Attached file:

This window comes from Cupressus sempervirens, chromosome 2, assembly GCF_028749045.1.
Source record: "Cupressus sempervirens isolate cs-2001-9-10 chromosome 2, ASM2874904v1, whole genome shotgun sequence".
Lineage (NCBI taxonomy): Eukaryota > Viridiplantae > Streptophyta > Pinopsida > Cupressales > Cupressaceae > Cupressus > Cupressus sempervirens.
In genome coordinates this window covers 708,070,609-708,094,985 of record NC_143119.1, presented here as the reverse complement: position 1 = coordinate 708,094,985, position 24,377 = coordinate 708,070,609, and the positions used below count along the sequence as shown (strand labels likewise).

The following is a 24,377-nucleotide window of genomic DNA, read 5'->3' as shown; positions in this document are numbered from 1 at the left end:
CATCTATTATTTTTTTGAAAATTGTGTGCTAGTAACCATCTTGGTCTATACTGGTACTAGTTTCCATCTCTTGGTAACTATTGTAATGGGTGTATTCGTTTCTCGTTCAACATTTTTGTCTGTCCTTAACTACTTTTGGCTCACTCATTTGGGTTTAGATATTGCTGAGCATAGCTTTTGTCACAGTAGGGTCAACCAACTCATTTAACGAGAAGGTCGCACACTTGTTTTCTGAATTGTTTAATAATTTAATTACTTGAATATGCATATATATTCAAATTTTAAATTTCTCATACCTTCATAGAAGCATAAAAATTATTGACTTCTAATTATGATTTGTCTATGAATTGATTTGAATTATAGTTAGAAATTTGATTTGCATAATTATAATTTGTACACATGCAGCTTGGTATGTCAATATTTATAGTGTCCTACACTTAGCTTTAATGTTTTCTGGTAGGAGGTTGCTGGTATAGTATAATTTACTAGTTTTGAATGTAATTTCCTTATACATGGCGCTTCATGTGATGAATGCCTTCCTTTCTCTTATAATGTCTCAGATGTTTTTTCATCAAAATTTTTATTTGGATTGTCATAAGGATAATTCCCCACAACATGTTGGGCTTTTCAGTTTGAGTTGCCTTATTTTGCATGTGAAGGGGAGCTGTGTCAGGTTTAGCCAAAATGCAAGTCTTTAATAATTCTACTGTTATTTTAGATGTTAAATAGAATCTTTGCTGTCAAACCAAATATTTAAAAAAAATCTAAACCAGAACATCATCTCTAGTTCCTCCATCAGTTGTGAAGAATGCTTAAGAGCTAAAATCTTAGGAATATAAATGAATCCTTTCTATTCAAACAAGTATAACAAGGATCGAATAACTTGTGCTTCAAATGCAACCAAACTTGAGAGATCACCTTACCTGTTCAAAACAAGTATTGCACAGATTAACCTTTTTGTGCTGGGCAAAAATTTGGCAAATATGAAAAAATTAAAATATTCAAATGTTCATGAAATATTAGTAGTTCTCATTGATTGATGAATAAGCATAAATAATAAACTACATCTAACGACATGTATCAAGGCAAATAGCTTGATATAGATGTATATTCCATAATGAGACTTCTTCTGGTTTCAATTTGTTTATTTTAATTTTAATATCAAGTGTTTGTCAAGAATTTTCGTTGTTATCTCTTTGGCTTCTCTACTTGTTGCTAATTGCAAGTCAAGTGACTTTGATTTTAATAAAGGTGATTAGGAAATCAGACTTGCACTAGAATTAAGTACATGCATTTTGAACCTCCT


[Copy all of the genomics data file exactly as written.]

This window comes from Cupressus sempervirens, chromosome 2, assembly GCF_028749045.1.
Source record: "Cupressus sempervirens isolate cs-2001-9-10 chromosome 2, ASM2874904v1, whole genome shotgun sequence".
Lineage (NCBI taxonomy): Eukaryota > Viridiplantae > Streptophyta > Pinopsida > Cupressales > Cupressaceae > Cupressus > Cupressus sempervirens.
In genome coordinates this window covers 708,070,609-708,094,985 of record NC_143119.1, presented here as the reverse complement: position 1 = coordinate 708,094,985, position 24,377 = coordinate 708,070,609, and the positions used below count along the sequence as shown (strand labels likewise).

The following is a 24,377-nucleotide window of genomic DNA, read 5'->3' as shown; positions in this document are numbered from 1 at the left end:
CATCTATTATTTTTTTGAAAATTGTGTGCTAGTAACCATCTTGGTCTATACTGGTACTAGTTTCCATCTCTTGGTAACTATTGTAATGGGTGTATTCGTTTCTCGTTCAACATTTTTGTCTGTCCTTAACTACTTTTGGCTCACTCATTTGGGTTTAGATATTGCTGAGCATAGCTTTTGTCACAGTAGGGTCAACCAACTCATTTAACGAGAAGGTCGCACACTTGTTTTCTGAATTGTTTAATAATTTAATTACTTGAATATGCATATATATTCAAATTTTAAATTTCTCATACCTTCATAGAAGCATAAAAATTATTGACTTCTAATTATGATTTGTCTATGAATTGATTTGAATTATAGTTAGAAATTTGATTTGCATAATTATAATTTGTACACATGCAGCTTGGTATGTCAATATTTATAGTGTCCTACACTTAGCTTTAATGTTTTCTGGTAGGAGGTTGCTGGTATAGTATAATTTACTAGTTTTGAATGTAATTTCCTTATACATGGCGCTTCATGTGATGAATGCCTTCCTTTCTCTTATAATGTCTCAGATGTTTTTTCATCAAAATTTTTATTTGGATTGTCATAAGGATAATTCCCCACAACATGTTGGGCTTTTCAGTTTGAGTTGCCTTATTTTGCATGTGAAGGGGAGCTGTGTCAGGTTTAGCCAAAATGCAAGTCTTTAATAATTCTACTGTTATTTTAGATGTTAAATAGAATCTTTGCTGTCAAACCAAATATTTAAAAAAAATCTAAACCAGAACATCATCTCTAGTTCCTCCATCAGTTGTGAAGAATGCTTAAGAGCTAAAATCTTAGGAATATAAATGAATCCTTTCTATTCAAACAAGTATAACAAGGATCGAATAACTTGTGCTTCAAATGCAACCAAACTTGAGAGATCACCTTACCTGTTCAAAACAAGTATTGCACAGATTAACCTTTTTGTGCTGGGCAAAAATTTGGCAAATATGAAAAAATTAAAATATTCAAATGTTCATGAAATATTAGTAGTTCTCATTGATTGATGAATAAGCATAAATAATAAACTACATCTAACGACATGTATCAAGGCAAATAGCTTGATATAGATGTATATTCCATAATGAGACTTCTTCTGGTTTCAATTTGTTTATTTTAATTTTAATATCAAGTGTTTGTCAAGAATTTTCGTTGTTATCTCTTTGGCTTCTCTACTTGTTGCTAATTGCAAGTCAAGTGACTTTGATTTTAATAAAGGTGATTAGGAAATCAGACTTGCACTAGAATTAAGTACATGCATTTTGAACCTCCT